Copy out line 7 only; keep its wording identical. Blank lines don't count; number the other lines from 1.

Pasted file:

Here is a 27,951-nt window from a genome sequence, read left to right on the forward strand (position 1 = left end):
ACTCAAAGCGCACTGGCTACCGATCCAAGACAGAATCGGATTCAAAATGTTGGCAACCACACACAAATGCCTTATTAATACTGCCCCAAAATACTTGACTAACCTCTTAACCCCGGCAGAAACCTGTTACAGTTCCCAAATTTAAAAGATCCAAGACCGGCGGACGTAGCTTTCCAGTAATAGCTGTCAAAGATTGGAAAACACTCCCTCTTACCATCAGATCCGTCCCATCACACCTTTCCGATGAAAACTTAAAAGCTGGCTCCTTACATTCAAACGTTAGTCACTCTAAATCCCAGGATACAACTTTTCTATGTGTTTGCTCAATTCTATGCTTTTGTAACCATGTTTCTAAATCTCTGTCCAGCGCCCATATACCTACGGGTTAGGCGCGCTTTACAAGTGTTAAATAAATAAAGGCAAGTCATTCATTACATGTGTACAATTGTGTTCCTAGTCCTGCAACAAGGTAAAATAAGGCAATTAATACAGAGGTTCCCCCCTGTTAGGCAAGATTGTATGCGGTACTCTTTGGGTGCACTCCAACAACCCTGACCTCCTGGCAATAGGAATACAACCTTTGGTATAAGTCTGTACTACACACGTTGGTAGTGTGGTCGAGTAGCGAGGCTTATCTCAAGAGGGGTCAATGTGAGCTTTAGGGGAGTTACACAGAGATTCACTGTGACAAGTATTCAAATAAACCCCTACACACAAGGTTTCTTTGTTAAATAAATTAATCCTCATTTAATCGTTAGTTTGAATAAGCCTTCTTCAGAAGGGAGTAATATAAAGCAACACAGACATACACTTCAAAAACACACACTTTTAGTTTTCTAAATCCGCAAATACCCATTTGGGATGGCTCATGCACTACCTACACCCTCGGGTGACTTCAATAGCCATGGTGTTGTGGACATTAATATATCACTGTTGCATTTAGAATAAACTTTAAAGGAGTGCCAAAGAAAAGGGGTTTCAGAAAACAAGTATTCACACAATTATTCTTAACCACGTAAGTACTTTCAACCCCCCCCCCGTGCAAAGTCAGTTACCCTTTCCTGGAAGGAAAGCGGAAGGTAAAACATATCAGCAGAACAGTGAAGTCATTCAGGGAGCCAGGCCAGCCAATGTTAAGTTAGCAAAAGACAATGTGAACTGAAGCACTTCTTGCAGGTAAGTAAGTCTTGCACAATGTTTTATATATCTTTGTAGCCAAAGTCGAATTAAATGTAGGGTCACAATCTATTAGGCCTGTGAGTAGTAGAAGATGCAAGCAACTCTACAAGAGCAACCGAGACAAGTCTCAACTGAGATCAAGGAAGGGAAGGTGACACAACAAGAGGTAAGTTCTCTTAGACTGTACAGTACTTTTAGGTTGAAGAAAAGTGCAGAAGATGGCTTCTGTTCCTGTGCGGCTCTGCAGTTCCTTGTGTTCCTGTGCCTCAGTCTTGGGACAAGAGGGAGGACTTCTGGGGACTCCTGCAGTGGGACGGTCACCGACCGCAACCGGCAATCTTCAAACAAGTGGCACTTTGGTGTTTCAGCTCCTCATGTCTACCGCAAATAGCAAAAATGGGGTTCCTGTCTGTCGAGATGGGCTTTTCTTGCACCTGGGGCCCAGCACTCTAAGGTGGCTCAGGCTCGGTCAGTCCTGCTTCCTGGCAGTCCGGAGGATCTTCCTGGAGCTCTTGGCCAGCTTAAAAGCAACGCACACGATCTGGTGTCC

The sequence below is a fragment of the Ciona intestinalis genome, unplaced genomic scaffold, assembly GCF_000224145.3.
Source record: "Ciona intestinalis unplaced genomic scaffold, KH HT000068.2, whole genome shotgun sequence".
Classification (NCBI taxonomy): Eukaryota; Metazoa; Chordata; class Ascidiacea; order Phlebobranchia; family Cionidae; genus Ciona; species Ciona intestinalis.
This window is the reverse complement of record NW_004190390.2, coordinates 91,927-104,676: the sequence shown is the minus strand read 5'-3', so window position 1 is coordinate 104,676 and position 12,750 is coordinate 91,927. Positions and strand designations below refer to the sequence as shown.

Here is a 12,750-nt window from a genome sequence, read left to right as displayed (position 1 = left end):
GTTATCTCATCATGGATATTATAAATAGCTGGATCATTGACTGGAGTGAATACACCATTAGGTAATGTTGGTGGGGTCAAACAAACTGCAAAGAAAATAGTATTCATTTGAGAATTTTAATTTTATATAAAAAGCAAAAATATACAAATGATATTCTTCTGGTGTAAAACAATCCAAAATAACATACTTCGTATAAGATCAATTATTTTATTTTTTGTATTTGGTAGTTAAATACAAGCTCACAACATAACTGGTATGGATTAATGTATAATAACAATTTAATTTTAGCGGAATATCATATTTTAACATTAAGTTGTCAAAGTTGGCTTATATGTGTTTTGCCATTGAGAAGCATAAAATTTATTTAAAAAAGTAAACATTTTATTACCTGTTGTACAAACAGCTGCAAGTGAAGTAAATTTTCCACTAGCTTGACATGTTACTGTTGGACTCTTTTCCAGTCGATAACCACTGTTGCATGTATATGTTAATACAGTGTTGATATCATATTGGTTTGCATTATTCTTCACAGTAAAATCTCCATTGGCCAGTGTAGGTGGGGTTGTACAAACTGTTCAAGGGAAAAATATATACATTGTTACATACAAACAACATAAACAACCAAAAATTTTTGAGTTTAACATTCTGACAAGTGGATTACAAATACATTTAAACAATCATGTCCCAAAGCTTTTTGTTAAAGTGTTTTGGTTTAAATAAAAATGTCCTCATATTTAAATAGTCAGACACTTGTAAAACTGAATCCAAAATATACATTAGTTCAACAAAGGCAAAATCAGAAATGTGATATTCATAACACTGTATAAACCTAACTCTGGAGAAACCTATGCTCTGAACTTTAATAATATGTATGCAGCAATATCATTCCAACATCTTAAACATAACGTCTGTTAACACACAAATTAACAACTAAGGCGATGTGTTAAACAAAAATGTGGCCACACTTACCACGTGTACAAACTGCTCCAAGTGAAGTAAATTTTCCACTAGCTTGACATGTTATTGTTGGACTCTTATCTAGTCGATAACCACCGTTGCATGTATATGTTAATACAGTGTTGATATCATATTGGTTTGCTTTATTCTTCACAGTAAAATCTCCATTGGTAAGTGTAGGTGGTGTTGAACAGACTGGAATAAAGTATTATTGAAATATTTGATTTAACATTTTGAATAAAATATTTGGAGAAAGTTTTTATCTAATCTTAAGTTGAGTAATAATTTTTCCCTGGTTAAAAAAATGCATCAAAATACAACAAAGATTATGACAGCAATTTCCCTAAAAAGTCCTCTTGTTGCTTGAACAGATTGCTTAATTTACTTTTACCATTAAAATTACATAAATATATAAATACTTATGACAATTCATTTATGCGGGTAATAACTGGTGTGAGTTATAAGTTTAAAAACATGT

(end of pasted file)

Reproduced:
Here is a 12,750-nt window from a genome sequence, read left to right as displayed (position 1 = left end):